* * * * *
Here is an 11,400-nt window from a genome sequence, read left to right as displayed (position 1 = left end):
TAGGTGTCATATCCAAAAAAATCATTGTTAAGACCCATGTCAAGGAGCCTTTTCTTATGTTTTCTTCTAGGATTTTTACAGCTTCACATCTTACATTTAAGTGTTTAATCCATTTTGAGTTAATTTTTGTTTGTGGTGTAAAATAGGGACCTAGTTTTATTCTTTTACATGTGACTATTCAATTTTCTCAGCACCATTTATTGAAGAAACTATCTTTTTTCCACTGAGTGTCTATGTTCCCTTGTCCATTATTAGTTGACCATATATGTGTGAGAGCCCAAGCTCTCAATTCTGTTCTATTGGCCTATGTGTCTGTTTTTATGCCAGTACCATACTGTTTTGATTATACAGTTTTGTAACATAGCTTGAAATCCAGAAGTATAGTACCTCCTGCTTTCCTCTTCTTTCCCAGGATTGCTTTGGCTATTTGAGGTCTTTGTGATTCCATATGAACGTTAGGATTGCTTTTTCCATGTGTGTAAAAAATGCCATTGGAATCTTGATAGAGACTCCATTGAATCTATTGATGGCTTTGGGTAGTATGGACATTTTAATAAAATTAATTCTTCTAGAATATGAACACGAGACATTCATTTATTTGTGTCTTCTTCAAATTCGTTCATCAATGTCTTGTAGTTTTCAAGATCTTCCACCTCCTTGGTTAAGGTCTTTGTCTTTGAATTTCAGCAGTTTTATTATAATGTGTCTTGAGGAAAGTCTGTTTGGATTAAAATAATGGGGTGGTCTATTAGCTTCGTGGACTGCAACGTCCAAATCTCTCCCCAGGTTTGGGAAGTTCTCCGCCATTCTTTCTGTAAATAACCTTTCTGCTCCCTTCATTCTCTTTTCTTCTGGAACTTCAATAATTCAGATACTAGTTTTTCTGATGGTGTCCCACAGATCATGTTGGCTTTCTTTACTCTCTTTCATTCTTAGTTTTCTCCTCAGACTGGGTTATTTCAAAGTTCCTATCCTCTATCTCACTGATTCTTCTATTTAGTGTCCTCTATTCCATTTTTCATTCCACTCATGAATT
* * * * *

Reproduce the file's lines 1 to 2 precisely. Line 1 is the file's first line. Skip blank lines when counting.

Here is an 11,400-nt window from a genome sequence, read left to right as displayed (position 1 = left end):
TAGGTGTCATATCCAAAAAAATCATTGTTAAGACCCATGTCAAGGAGCCTTTTCTTATGTTTTCTTCTAGGATTTTTACAGCTTCACATCTTACATTTAAGTGTTTAATCCATTTTGAGTTAATTTTTGTTTGTGGTGTAAAATAGGGACCTAGTTTTATTCTTTTACATGTGACTATTCAATTTTCTCAGCACCATTTATTGAAGAAACTATCTTTTTTCCACTGAGTGTCTATGTTCCCTTGTCCATTATTAGTTGACCATATATGTGTGAGAGCCCAAGCTCTCAATTCTGTTCTATTGGCCTATGTGTCTGTTTTTATGCCAGTACCATACTGTTTTGATTATACAGTTTTGTAACATAGCTTGAAATCCAGAAGTATAGTACCTCCTGCTTTCCTCTTCTTTCCCAGGATTGCTTTGGCTATTTGAGGTCTTTGTGATTCCATATGAACGTTAGGATTGCTTTTTCCATGTGTGTAAAAAATGCCATTGGAATCTTGATAGAGACTCCATTGAATCTATTGATGGCTTTGGGTAGTATGGACATTTTAATAAAATTAATTCTTCTAGAATATGAACACGAGACATTCATTTATTTGTGTCTTCTTCAAATTCGTTCATCAATGTCTTGTAGTTTTCAAGATCTTCCACCTCCTTGGTTAAGGTCTTTGTCTTTGAATTTCAGCAGTTTTATTATAATGTGTCTTGAGGAAAGTCTGTTTGGATTAAAATAATGGGGTGGTCTATTAGCTTCGTGGACTGCAACGTCCAAATCTCTCCCCAGGTTTGGGAAGTTCTCCGCCATTCTTTCTGTAAATAACCTTTCTGCTCCCTTCATTCTCTTTTCTTCTGGAACTTCAATAATTCAGATACTAGTTTTTCTGATGGTGTCCCACAGATCATGTTGGCTTTCTTTACTCTCTTTCATTCTTAGTTTTCTCCTCAGACTGGGTTATTTCAAAGTTCCTATCCTCTATCTCACTGATTCTTCTATTTAGTGTCCTCTATTCCATTTTTCATTCCACTCATGAATT